Anglo American focuses on safety amid productivity gains

Anglo American’s Australian operations have helped contribute to a boost in metallurgical coal production for the global mining company in 2018.

The company achieved record production at Moranbah and gains at the Grosvenor mine in Queensland last year, helping increase its metallurgical coal output by 11 per cent to 21.8 million tonnes.

Anglo American also showed strong growth at its international copper operations in Chile off the back of its focus on productivity.

The company produced 10 per cent more copper last year than in 2012, for example, with just half the number of assets, according to its latest annual report.

Anglo American also produced 15 per cent more copper (668,000 tonnes) last year than in 2017.

The company’s productivity push has seen employee productivity double and copper unit costs decrease by 26 per cent in the same period.

Chief executive Mark Cutifani said such productivity gains placed the company “amongst the leaders of the industry”.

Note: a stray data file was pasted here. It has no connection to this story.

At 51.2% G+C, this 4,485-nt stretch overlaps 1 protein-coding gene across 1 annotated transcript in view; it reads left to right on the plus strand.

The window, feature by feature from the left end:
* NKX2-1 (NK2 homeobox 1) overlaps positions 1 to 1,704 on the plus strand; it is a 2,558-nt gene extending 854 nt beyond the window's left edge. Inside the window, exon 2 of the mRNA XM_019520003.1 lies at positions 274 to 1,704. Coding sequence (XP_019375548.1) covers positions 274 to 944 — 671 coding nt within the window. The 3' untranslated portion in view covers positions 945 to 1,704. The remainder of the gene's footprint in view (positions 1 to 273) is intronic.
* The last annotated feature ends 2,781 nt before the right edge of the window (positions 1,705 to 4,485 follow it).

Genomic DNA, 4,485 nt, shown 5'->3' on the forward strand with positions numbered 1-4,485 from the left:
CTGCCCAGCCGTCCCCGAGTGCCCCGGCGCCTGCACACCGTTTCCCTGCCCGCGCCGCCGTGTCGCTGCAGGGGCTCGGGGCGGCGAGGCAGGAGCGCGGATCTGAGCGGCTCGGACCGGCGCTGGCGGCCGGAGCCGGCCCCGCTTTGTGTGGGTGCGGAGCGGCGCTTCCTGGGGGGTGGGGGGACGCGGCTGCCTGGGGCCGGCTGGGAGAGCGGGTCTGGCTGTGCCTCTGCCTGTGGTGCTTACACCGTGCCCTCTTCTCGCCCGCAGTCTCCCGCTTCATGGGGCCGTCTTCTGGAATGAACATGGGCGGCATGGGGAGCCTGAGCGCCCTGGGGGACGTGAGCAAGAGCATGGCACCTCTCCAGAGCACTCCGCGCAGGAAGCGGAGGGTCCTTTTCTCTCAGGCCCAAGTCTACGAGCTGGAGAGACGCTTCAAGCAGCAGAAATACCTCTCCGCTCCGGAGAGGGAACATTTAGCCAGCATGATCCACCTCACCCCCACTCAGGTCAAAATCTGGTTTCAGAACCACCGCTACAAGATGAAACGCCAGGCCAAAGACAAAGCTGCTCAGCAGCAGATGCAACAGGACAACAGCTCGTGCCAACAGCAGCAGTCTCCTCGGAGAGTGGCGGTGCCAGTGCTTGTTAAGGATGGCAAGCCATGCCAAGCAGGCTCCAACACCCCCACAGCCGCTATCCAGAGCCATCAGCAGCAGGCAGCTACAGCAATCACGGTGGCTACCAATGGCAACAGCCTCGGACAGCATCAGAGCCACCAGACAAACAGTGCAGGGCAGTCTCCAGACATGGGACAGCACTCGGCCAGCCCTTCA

Despite this improved performance, Anglo American placed safety front-and-centre, acknowledging the death of five staff last year.

This referred to fatalities at the company’s South African operations, and did not include the fatality at Moranbah North earlier this week.

“No degree of financial performance is worth a life, however, and in 2018, five of our colleagues tragically died in workplace safety incidents,” Cutifani said.

“The safety of our people is always front of mind and our determination to reach and sustain zero harm is our most pressing challenge.”

In an apparent response to Vale’s tailings dam disaster at the Córrego de Feijão mine last month, Anglo American noted its “best-in-class” Brazilian dam in the Minas-Rio iron mine was not constructed using the same upstream methods that were until recently preferred by Vale.

This is due to the risk of increased rainfall caused by the country’s tropical weather, Anglo American said.

The emphasis on tailings management follows similar reporting by South32 and Rio Tinto, which have both highlighted their tailings safety procedures in recent weeks.

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